On November 24th the Provincial REDD+ Office of Houaphan invited all province and district level stakeholders to Xam Neua’s cultural hall to present and discuss the Provincial REDD+ Action Plan (PRAP). The workshop was attended by about 150 people, amongst others, members of the REDD+ Task Force, chaired by the vice-governor Mr. Phanhthong Phetxaysomphanh of Houaphan province, director generals of all provincial departments including the Department of Planning and Investment (PDPI), Agriculture and Forestry (PAFO), Natural Resources and Environment (PONRE), Energy and Mines, Public Works and Transportation, Military, the Lao Women Union (LWU), the Lao Front for National Construction (LFNC), heads of Planning and Cooperation divisions, vice-governors of all ten districts as well as the District REDD+ Action Plan Units (DAFO, DONRE, DPI).
Provincial REDD+ Action Plans (PRAP) are plans which are designed to guide the implementation of Policies, Actions and Measures (PAM) to reduce emissions from deforestation and forest degradation. In other words, PRAPs can be seen as a tool to design and guide the implementation of REDD+ activities at provincial and local level. PRAPs will be developed in the six provinces that have been selected for the country´s Emission Reductions Program under the Forest Carbon Partnership Facility (FCPF) Carbon Fund. Lao PDR has been accepted into the FCPF Carbon in late 2015 and has to prepare its Emission Reductions Program Document (ER-PD), which must be submitted to the FCPF Carbon Fund, by early 2018. Thus, in this sense the PRAPs can be seen as a building block providing concrete plans which together will serve as the foundation for the country´s Emission Reductions Program in order to receive REDD+ performance-based payments.
The workshop aimed to outline the PRAP development process which has been agreed upon during the first consultations in mid-2016 and present the outcomes of the two rounds of district consultations. As a pilot province, Houaphan is also the first province in Lao PDR to develop a PRAP and the other five provinces under the Emission Reductions Program will follow the approach applied in Houaphan. Besides a provincial consultation workshop to agree upon the approach the PRAP development process at district level was divided into two rounds of consultations. The first round of consultations was organised by the PRAP working group in August 2016. Joint meetings with DRAP (District REDD+ Action Plan) Units and relevant line agencies were held in Meuang Hiam, Xam Neua, Xienkhor and Xamtai to discuss the ToR of DRAP units., drivers of deforestation and forest degradation how to address them. Moreover, hotspot village clusters (Kumbans) were identified in each district for village level consultations. For the second round of consultations in October, the PRAP working group with support from CliPAD formed two teams. The teams spent three days in each district. They discussed and identified most relevant drivers of deforestation and forest degradation through group work exercise with all relevant line agencies on the first day. The results served as the basis for the second day to develop measures to address those most relevant drivers identified. Finally, village cluster consultations were held on the third day to collect village level inputs on drivers and measures most relevant from their perspective. The village cluster consultations were held in local languages and in smaller groups according to gender and language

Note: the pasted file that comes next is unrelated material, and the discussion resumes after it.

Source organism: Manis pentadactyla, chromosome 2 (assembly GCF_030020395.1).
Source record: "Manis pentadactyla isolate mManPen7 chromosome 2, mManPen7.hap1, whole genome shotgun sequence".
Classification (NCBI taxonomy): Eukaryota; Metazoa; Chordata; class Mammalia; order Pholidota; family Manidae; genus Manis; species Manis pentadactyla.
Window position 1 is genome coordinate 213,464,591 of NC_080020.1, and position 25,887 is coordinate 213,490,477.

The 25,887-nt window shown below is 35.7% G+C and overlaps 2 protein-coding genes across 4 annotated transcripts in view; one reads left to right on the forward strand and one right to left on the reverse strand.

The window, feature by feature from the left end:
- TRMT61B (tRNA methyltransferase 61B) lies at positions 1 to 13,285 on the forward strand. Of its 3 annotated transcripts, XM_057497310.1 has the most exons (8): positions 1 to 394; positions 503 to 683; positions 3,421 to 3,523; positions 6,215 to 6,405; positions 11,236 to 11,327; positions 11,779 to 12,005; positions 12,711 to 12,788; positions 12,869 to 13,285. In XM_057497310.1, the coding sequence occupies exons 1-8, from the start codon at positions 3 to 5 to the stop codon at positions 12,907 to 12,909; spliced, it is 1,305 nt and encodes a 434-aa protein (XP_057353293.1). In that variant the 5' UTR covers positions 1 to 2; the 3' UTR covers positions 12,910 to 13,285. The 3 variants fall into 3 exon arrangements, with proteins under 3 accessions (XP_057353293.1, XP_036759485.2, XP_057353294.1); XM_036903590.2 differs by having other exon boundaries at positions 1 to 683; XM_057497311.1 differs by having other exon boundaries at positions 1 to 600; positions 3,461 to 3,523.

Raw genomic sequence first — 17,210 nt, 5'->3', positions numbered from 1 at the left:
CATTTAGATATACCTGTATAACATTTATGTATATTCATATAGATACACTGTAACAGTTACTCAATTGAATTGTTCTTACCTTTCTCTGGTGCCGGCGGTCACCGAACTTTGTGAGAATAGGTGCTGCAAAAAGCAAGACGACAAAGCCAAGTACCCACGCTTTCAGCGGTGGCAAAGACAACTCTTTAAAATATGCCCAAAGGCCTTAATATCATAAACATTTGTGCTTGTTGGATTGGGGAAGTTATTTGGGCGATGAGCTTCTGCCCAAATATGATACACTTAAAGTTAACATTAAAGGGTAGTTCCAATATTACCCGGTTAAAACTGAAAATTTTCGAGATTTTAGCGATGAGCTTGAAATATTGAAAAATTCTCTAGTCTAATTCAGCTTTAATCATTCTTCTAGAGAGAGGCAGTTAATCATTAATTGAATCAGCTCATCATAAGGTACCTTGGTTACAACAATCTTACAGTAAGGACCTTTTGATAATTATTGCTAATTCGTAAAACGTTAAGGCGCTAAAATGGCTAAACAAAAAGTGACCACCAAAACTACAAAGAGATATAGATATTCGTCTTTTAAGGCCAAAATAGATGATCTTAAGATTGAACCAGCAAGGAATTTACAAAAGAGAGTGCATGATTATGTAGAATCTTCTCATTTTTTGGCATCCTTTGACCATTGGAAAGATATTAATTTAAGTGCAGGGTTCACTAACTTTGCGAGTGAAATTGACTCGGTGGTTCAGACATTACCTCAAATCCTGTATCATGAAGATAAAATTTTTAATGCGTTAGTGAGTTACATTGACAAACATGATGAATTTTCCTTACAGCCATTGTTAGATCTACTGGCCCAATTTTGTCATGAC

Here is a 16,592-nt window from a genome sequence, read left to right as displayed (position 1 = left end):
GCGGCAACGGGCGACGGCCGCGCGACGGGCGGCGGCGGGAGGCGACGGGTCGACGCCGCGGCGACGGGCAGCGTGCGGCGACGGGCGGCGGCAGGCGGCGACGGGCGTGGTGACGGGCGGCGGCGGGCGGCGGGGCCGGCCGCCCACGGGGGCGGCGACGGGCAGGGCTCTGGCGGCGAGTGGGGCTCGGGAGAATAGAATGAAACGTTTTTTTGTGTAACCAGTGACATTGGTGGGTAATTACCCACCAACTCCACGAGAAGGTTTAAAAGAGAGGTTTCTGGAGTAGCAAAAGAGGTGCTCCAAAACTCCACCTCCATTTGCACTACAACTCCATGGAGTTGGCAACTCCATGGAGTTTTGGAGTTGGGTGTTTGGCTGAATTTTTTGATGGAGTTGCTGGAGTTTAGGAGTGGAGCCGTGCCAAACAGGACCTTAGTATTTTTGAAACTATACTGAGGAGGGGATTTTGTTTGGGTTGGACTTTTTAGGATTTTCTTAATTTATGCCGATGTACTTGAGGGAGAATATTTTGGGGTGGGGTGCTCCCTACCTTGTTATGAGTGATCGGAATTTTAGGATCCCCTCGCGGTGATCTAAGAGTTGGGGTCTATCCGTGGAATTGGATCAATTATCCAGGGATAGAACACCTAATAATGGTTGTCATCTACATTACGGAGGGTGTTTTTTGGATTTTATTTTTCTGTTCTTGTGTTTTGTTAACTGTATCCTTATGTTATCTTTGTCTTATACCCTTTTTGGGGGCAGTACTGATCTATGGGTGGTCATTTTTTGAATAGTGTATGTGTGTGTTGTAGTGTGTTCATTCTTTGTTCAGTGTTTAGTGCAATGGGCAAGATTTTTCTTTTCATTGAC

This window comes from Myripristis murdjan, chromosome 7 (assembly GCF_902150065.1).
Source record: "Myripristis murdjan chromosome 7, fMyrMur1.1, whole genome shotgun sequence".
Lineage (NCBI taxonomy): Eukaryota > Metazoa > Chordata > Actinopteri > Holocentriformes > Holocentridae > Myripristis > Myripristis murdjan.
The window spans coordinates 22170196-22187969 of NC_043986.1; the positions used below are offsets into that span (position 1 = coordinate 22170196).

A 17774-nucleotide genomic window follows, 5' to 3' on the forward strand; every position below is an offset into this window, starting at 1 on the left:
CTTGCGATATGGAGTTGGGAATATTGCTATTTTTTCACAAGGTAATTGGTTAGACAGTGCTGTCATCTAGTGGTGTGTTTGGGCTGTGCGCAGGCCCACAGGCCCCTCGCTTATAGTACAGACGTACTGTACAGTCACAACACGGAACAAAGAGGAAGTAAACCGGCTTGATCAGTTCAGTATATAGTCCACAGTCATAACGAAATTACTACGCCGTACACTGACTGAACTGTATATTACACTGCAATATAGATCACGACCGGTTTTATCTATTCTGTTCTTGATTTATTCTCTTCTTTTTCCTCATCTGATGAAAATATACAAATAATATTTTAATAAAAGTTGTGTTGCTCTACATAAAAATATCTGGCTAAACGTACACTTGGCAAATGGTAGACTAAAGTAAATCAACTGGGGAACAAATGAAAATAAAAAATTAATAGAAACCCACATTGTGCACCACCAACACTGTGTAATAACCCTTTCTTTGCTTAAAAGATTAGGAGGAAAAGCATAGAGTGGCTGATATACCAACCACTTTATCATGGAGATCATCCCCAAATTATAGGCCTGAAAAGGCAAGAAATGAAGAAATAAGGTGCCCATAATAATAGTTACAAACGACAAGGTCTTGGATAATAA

The PRAP of Houaphan province is aligned to the provincial 8th Socio-Economic Development Plan (SEDP) and designed to achieve emission reductions to serve the Emission Reductions program under the Carbon Fund. Payments will only be made if emission reductions are achieved and verified. Thus, there is the need to develop a realistic implementation plan combined with detailed financial and operational planning.
PRAPs are developed using a participatory process based on consultations with broad stakeholders from different key sectors (e.g. agriculture, forestry, planning and investment, energy and mining etc.) These actors should have a sense of ownership to the PRAP and support not only its planning process but also take responsibility for future implementation.